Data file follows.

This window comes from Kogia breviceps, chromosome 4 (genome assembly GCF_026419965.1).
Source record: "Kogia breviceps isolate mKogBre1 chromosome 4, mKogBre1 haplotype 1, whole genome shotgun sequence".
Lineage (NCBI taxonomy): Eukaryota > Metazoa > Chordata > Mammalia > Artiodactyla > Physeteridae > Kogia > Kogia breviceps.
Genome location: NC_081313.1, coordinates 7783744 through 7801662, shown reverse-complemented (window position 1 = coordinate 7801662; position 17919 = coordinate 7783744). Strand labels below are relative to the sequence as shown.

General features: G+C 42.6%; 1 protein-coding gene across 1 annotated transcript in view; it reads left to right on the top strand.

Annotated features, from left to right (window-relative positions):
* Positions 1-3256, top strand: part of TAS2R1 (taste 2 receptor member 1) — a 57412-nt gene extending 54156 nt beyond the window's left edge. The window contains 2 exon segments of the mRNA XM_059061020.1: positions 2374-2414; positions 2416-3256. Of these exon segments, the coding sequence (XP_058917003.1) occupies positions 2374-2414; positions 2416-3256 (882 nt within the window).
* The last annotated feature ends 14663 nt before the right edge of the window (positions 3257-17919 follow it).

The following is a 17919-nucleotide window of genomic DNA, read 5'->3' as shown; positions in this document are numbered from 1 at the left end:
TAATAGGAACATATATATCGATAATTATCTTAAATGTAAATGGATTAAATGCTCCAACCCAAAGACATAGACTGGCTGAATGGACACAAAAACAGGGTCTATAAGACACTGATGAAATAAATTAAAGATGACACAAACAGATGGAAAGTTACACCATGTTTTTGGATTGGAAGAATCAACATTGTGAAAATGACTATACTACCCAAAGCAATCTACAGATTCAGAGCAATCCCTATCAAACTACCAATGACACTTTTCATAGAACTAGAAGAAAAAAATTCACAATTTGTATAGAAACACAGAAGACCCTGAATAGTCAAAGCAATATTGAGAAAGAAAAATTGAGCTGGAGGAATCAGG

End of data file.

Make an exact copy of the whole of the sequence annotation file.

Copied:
This window comes from Kogia breviceps, chromosome 4 (genome assembly GCF_026419965.1).
Source record: "Kogia breviceps isolate mKogBre1 chromosome 4, mKogBre1 haplotype 1, whole genome shotgun sequence".
Lineage (NCBI taxonomy): Eukaryota > Metazoa > Chordata > Mammalia > Artiodactyla > Physeteridae > Kogia > Kogia breviceps.
Genome location: NC_081313.1, coordinates 7783744 through 7801662, shown reverse-complemented (window position 1 = coordinate 7801662; position 17919 = coordinate 7783744). Strand labels below are relative to the sequence as shown.

General features: G+C 42.6%; 1 protein-coding gene across 1 annotated transcript in view; it reads left to right on the top strand.

Annotated features, from left to right (window-relative positions):
* Positions 1-3256, top strand: part of TAS2R1 (taste 2 receptor member 1) — a 57412-nt gene extending 54156 nt beyond the window's left edge. The window contains 2 exon segments of the mRNA XM_059061020.1: positions 2374-2414; positions 2416-3256. Of these exon segments, the coding sequence (XP_058917003.1) occupies positions 2374-2414; positions 2416-3256 (882 nt within the window).
* The last annotated feature ends 14663 nt before the right edge of the window (positions 3257-17919 follow it).

The following is a 17919-nucleotide window of genomic DNA, read 5'->3' as shown; positions in this document are numbered from 1 at the left end:
TAATAGGAACATATATATCGATAATTATCTTAAATGTAAATGGATTAAATGCTCCAACCCAAAGACATAGACTGGCTGAATGGACACAAAAACAGGGTCTATAAGACACTGATGAAATAAATTAAAGATGACACAAACAGATGGAAAGTTACACCATGTTTTTGGATTGGAAGAATCAACATTGTGAAAATGACTATACTACCCAAAGCAATCTACAGATTCAGAGCAATCCCTATCAAACTACCAATGACACTTTTCATAGAACTAGAAGAAAAAAATTCACAATTTGTATAGAAACACAGAAGACCCTGAATAGTCAAAGCAATATTGAGAAAGAAAAATTGAGCTGGAGGAATCAGG